The end game and the Oval Office
Mob Rule: Part 23
Jack sits down with Bobby and Joe and a clutch of white-haired power players to discuss the prospect of a Presidential bid
By John Armstrong
I would have been less shocked if I were at an audience with the Pope and he winked and said, ‘Will you look at the knockers on that one?’ I choked on my drink and spat a mouthful up onto my jacket. When I stopped coughing they were still sitting there, waiting for me to say something. I dabbed at myself with a hanky.
No one was laughing. Neither was I.
“What the hell are you talking about,” I said. It seemed to me a very reasonable question.
Bobby looked at his father and Joe nodded at him to go on.
“Jack, we’re not saying that the old government was a good one, but it was at least a democratically elected one and this country was founded on the principle of every man having a say in how he’s governed. One man, one vote. That’s something that everyone here feels very strongly about.” He put ...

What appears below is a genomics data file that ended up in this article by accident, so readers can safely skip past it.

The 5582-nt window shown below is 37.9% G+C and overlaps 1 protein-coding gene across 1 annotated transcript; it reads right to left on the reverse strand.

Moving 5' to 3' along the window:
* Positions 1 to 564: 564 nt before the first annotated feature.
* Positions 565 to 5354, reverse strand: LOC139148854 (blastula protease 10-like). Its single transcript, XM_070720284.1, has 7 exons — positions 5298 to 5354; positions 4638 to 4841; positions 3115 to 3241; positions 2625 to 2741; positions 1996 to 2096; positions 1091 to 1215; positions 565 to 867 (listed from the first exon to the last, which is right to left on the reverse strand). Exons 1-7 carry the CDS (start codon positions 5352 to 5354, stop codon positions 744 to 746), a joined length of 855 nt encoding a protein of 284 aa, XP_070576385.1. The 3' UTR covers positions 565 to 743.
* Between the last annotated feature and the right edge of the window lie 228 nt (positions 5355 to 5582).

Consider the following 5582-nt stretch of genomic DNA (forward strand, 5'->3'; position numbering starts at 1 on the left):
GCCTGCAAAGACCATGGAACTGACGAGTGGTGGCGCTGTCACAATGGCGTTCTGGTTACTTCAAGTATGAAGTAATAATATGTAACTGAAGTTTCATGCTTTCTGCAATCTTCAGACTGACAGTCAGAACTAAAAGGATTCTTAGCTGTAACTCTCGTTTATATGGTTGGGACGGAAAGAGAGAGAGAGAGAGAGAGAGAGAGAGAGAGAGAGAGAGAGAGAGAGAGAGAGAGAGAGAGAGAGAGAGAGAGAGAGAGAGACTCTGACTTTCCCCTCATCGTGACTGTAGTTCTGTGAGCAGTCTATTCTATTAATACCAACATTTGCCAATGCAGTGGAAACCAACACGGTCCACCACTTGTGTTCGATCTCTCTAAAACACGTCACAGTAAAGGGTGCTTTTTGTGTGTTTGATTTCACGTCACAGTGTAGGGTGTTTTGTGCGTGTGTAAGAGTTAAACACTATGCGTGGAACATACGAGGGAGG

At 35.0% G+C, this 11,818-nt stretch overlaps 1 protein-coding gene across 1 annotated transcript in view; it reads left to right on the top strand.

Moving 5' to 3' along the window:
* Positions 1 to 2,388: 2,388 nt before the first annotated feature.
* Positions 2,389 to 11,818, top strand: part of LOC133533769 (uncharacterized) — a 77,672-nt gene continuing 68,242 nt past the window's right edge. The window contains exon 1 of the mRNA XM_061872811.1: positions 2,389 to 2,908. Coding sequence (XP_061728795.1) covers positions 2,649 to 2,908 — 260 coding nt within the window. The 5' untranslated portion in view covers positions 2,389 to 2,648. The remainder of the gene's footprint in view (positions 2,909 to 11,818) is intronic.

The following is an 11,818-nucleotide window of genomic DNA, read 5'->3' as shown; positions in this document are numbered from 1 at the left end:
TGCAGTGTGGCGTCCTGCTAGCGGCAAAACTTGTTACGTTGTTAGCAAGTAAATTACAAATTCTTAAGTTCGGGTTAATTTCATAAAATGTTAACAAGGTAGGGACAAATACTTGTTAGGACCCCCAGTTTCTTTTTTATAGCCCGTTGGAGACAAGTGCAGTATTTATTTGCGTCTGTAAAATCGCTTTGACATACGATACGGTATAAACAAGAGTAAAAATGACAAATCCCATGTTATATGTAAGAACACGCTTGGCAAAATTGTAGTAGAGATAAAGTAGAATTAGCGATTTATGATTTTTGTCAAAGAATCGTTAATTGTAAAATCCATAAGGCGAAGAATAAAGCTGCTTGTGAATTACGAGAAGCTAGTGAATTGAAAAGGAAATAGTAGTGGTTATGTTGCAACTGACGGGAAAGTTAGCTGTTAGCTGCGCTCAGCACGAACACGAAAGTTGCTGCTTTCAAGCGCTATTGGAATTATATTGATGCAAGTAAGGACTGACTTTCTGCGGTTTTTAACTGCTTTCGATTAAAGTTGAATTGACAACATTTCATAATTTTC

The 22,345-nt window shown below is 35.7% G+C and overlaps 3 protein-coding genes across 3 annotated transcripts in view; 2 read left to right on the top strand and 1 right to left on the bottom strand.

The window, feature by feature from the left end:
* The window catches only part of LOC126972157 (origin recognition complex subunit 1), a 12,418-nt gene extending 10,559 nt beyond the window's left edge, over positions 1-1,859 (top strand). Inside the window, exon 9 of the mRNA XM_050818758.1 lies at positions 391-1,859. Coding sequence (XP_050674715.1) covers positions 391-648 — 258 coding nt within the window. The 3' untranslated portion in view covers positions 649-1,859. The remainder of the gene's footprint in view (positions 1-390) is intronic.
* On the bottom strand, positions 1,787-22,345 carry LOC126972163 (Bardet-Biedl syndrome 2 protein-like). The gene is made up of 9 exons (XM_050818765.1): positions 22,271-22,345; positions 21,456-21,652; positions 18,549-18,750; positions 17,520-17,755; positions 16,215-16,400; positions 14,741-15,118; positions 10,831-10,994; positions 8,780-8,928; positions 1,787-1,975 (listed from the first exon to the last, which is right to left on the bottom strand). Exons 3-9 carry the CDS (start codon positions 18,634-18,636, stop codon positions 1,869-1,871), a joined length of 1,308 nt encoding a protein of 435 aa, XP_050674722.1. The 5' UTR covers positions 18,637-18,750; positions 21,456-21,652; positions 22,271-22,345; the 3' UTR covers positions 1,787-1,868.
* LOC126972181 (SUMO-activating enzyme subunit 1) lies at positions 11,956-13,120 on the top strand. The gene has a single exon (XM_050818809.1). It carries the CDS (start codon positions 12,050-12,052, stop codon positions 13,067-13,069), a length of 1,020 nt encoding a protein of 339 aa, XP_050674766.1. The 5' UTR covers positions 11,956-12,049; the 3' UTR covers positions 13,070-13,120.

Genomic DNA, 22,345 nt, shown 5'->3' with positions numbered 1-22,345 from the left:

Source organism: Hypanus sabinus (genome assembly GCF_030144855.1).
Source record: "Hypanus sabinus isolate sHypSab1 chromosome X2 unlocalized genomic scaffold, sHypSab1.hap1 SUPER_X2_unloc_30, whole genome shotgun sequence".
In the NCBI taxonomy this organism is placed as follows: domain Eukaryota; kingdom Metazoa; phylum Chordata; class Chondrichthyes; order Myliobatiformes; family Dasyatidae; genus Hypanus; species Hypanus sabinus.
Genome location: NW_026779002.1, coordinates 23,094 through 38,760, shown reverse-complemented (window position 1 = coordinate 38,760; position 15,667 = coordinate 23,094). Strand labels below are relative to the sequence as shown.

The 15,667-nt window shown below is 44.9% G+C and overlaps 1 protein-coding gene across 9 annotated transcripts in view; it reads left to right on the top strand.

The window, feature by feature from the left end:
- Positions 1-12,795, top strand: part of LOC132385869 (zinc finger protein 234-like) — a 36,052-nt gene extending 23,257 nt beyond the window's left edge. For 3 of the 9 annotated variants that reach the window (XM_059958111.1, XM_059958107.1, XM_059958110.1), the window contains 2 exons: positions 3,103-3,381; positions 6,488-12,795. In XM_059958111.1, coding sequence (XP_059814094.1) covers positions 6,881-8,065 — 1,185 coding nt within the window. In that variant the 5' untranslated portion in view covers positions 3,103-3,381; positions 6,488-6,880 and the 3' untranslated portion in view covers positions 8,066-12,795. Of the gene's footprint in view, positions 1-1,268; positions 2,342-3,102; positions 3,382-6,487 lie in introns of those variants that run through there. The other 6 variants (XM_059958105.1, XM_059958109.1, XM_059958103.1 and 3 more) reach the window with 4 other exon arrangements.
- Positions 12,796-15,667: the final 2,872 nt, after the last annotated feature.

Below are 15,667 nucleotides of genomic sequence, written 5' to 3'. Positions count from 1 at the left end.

Reporting behind bars
The Sick Days: Part 16
Journalism 201: Remember to bring your prednisone to prison
By Shelley Page
“Don’t forget to take their picture.”
As I’d find out, not the best advice for a reporter sent to sneak into a third-world prison.
I was heading to Trinidad to interview two imprisoned teenage drug mules who had attempted to smuggle three suitcases of marijuana back to Canada. Both 17, they’d been sentenced to eight years in an adult prison, filled with murderers on death row.
The Star wanted the boys’ story.
It hadn’t started out as my story. A new hire, a summer student heading to Columbia University’s journalism school in the fall, had been following the case and already called the prison warden asking to interview the boys. Although she had a hunger for foreign assignments and a passport filled with stamps, she was too green to go.
Instead, I was assigned to show up at the prison, say I was a cousin, get their story and a photo: proof of life for ...